Fabric Pumpkins With Cabinet Knob Stems

Would you believe we had our first snowfall yesterday? It melted as soon as it hit the ground BUT dang, it's only September. I'm keeping my finger's crossed this isn't a sign that we're headed for a long winter. Bundled in a sweater with the furnace running, my thoughts went to hot apple cider and decorating for Fall.

Are you like me and have a bin full of fabric leftover from former projects? Those scraps can be turned into the cutest pumpkins. Today I'm showing you how using remanents from an old red ticking stripe slipcover along with how to repurpose vintage kitchen cabinet knobs for the stems.

Decorating a tray for Fall using Fabric Pumpkins with Kitchen Cabinet Knob Stems.

Fabric Pumpkins with cabinet knob stems

Fabric Pumpkins With Cabinet Knob Stems

If you're a visual person I've included a video tutorial below...

Video Tutorial

Fabric Pumpkins with faux fern leaves

Full Tutorial

The steps for sewing the pumpkins are pretty much the same as my Sweater Pumpkins. Except with these, I used faux leaf picks and an old slipcover removed from our Chalk Painted Wing Chair. If you can sew a straight line, you can definitely make these pumpkins.

This post contains affiliate links so you can see what products I used or recommend to complete this project. See my disclosure policy page.


Red Ticking Stripe Fabric or fabric of your choice
Matching All Purpose Thread
Cotton Batting
White Ceramic Kitchen Cabinet Knobs or knobs of your choice
Mod Podge or White Glue
Hot Glue Gun

Fabric Pumpkin Patch with Cabinet Knob Stems

Step 1: Cut fabric

The trick to measuring your fabric is to divide the width in half to get the height. I recommend making the pumpkins in multiple sizes, mine are in three as follows:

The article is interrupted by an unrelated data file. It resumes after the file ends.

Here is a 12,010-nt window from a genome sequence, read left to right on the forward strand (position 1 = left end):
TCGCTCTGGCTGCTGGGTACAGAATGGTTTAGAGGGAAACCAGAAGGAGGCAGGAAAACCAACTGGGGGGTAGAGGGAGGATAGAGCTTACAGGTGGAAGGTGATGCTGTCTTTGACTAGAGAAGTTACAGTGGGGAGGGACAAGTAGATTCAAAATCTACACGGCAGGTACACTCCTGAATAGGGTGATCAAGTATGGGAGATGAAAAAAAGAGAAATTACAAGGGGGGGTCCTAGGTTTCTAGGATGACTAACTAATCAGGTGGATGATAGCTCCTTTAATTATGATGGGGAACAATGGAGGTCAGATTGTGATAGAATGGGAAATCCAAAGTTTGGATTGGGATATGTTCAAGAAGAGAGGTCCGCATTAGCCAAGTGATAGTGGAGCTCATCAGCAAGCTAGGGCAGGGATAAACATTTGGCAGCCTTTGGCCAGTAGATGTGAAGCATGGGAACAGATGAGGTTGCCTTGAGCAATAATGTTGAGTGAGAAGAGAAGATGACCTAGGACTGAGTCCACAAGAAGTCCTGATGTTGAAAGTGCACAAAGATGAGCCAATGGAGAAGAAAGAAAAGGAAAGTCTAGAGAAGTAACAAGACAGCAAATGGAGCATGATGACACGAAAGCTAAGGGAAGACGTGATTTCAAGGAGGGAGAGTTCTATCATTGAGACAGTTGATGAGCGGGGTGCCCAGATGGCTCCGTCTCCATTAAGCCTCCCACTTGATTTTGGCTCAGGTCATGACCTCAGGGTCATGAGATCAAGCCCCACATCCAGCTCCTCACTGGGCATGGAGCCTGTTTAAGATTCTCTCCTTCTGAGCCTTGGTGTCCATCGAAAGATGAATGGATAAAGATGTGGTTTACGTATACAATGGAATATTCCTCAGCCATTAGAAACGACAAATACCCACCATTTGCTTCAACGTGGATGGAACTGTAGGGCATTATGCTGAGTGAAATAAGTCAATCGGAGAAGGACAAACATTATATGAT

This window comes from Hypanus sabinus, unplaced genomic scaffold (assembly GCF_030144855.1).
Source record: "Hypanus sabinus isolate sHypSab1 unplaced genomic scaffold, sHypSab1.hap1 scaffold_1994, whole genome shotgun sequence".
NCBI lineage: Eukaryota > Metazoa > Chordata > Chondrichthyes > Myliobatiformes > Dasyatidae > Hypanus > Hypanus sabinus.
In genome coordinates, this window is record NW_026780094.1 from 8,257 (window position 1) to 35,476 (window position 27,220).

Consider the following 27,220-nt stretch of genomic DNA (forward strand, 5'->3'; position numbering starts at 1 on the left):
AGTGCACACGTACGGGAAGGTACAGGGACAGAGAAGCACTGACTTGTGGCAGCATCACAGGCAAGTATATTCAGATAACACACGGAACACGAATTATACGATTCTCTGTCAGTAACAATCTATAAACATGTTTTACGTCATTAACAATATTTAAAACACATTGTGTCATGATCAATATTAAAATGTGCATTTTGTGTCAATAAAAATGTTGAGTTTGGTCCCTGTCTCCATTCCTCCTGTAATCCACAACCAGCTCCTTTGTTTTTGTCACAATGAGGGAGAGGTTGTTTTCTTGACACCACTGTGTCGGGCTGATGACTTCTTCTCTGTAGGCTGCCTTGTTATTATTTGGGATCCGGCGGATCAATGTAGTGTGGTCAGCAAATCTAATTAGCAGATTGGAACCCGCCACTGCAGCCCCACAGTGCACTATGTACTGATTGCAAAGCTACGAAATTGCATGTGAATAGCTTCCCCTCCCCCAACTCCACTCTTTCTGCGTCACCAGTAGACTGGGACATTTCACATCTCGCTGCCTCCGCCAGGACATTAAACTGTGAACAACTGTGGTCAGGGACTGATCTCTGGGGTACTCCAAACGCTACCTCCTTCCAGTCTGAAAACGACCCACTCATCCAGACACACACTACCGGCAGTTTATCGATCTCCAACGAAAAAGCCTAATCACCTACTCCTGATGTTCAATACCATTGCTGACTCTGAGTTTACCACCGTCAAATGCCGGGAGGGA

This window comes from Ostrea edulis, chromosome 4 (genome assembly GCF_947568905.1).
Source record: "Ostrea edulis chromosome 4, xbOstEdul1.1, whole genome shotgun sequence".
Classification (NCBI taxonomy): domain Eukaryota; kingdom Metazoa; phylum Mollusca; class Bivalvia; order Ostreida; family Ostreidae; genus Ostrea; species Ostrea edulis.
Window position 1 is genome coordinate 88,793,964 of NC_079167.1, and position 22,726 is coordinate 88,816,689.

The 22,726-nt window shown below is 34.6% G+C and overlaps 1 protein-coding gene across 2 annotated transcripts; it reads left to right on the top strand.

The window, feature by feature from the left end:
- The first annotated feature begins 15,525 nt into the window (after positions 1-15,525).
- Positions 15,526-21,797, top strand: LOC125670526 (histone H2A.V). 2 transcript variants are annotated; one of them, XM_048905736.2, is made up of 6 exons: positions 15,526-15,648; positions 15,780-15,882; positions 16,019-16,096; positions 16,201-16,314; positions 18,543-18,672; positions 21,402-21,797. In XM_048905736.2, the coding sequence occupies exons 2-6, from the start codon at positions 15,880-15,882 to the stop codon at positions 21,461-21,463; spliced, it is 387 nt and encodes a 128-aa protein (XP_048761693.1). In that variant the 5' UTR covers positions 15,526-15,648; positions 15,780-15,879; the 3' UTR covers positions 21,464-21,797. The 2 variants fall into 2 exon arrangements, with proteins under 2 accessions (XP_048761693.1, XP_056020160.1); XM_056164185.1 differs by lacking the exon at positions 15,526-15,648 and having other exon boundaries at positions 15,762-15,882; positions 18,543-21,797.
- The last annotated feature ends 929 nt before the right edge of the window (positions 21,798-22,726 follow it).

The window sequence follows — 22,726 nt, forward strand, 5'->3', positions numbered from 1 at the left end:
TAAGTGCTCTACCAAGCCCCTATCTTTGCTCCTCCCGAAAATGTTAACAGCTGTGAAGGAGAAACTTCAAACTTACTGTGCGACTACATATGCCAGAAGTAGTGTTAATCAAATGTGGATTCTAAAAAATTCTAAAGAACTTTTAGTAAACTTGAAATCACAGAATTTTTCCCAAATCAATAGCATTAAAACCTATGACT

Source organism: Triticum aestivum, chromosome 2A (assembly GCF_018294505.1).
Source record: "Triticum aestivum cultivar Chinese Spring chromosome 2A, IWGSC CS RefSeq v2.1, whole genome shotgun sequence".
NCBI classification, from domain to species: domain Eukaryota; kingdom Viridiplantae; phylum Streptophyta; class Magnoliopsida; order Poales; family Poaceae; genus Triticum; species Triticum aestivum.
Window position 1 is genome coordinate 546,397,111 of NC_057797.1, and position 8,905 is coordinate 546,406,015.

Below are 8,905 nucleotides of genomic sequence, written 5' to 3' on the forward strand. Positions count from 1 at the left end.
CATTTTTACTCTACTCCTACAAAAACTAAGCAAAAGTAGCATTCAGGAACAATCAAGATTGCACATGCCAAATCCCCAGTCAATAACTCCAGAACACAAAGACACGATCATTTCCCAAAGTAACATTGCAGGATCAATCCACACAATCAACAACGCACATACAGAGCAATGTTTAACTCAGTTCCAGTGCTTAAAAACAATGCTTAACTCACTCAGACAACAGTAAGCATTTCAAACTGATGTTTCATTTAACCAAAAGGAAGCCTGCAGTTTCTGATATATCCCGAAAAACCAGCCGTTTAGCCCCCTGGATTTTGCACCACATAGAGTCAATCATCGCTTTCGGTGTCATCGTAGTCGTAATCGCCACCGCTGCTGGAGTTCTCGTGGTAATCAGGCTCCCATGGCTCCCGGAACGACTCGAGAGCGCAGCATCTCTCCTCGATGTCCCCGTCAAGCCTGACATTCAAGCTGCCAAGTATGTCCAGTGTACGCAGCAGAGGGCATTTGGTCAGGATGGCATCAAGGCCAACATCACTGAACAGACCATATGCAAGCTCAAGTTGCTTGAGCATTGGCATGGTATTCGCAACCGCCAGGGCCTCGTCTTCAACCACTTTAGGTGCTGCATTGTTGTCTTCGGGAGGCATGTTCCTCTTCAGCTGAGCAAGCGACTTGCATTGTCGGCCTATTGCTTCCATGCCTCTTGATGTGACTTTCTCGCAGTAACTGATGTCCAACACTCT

Large: 20-inches wide x 10-inches tall
Medium: 16-inches wide x 8-inches tall
Small: 12-inches wide by 6-inches tall

Step 2: Sew side seam

DIY Fabric Pumpkin Seams
    • Fold fabric with the short sides together (pictured above).
    • Sew the side seams together. I used the elastic stitch setting on my sewing machine, mimics a serged seam to help prevent the fabric from fraying.
    • If you don't have a sewing machine you could hand stitch the seam.

    Step 3: Sew bottom seam

    Gather baste stitch on Fabric Pumpkins
    • Sew the bottom seam using a basting stitch (largest stitch setting) and leave long threads on either end.
    • Gently pull on the top strand of thread to gather the fabric (pictured above).
    • Repeat by pulling the top strand of thread on the opposite side (pictured below).
    • Tie the ends to secure the gathers.

    Option B: Gather the fabric in your hand and tie it off with an elastic band.

    Gathered bottom seam on Fabric Pumpkins

    Turn the pumpkin right side out (pictured below).

    Base of DIY Fabric Pumpkins

    Step 4: Fill pumpkins

    Fill Fabric Pumpkins with cotton batting

    Fill the pumpkin with cotton batting up to approximately 1-1½ inches from the top (pictured above).

    Step 5: Sew top seam

    Baste stitch top seam on Fabric Pumpkins
    • With a needle and all-purpose thread, hand stitch the top closed (pictured above) and gather the fabric the same way as in Step 3.
    • Draw the points together into the center and stitch in place (pictured below).
    DIY Fabric Pumpkins ready for twine ribs

    Step 6: Twine ribs and tendrils

    Cut twine the following lengths per size of pumpkin:
    Large: 90-inches
    Medium: 80-inches
    Small: 70-inches

    Stringing Fabric Pumpkin twine ribs

    Tip 1: Be cautious when pushing the needle through so it doesn't poke your hand. 

    Tip 2: Avoid this step if you have a feline family member nearby. Unless you want to get distracted by the playful kitty and completely forget about Tip #1. Ask me how I know.

    • With an 8-inch upholstery needle, thread a strand of twine through the top of the pumpkin and out the center of the bottom. You may want to use a thimble to help push the needle through the bulk of the pumpkin.